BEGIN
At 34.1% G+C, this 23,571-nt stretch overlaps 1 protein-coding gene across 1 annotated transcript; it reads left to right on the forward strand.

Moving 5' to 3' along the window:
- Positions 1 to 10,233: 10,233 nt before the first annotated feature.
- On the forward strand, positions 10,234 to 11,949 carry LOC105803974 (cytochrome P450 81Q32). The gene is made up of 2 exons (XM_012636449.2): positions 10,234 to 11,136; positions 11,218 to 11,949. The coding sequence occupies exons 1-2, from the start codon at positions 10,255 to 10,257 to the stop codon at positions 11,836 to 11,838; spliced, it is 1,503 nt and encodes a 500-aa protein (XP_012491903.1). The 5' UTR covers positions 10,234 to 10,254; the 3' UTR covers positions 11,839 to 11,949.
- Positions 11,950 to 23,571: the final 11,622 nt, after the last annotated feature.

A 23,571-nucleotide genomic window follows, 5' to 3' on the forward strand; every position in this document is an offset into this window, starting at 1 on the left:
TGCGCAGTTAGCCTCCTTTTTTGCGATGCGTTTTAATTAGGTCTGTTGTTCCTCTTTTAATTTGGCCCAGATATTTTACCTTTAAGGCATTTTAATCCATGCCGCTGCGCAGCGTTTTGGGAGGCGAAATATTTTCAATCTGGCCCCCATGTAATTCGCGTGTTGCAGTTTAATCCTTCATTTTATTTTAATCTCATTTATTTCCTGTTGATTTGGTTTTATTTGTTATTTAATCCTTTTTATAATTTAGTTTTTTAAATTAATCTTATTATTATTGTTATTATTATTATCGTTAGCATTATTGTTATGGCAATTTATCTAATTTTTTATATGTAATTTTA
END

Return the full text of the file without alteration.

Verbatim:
At 34.1% G+C, this 23,571-nt stretch overlaps 1 protein-coding gene across 1 annotated transcript; it reads left to right on the forward strand.

Moving 5' to 3' along the window:
- Positions 1 to 10,233: 10,233 nt before the first annotated feature.
- On the forward strand, positions 10,234 to 11,949 carry LOC105803974 (cytochrome P450 81Q32). The gene is made up of 2 exons (XM_012636449.2): positions 10,234 to 11,136; positions 11,218 to 11,949. The coding sequence occupies exons 1-2, from the start codon at positions 10,255 to 10,257 to the stop codon at positions 11,836 to 11,838; spliced, it is 1,503 nt and encodes a 500-aa protein (XP_012491903.1). The 5' UTR covers positions 10,234 to 10,254; the 3' UTR covers positions 11,839 to 11,949.
- Positions 11,950 to 23,571: the final 11,622 nt, after the last annotated feature.

A 23,571-nucleotide genomic window follows, 5' to 3' on the forward strand; every position in this document is an offset into this window, starting at 1 on the left:
TGCGCAGTTAGCCTCCTTTTTTGCGATGCGTTTTAATTAGGTCTGTTGTTCCTCTTTTAATTTGGCCCAGATATTTTACCTTTAAGGCATTTTAATCCATGCCGCTGCGCAGCGTTTTGGGAGGCGAAATATTTTCAATCTGGCCCCCATGTAATTCGCGTGTTGCAGTTTAATCCTTCATTTTATTTTAATCTCATTTATTTCCTGTTGATTTGGTTTTATTTGTTATTTAATCCTTTTTATAATTTAGTTTTTTAAATTAATCTTATTATTATTGTTATTATTATTATCGTTAGCATTATTGTTATGGCAATTTATCTAATTTTTTATATGTAATTTTA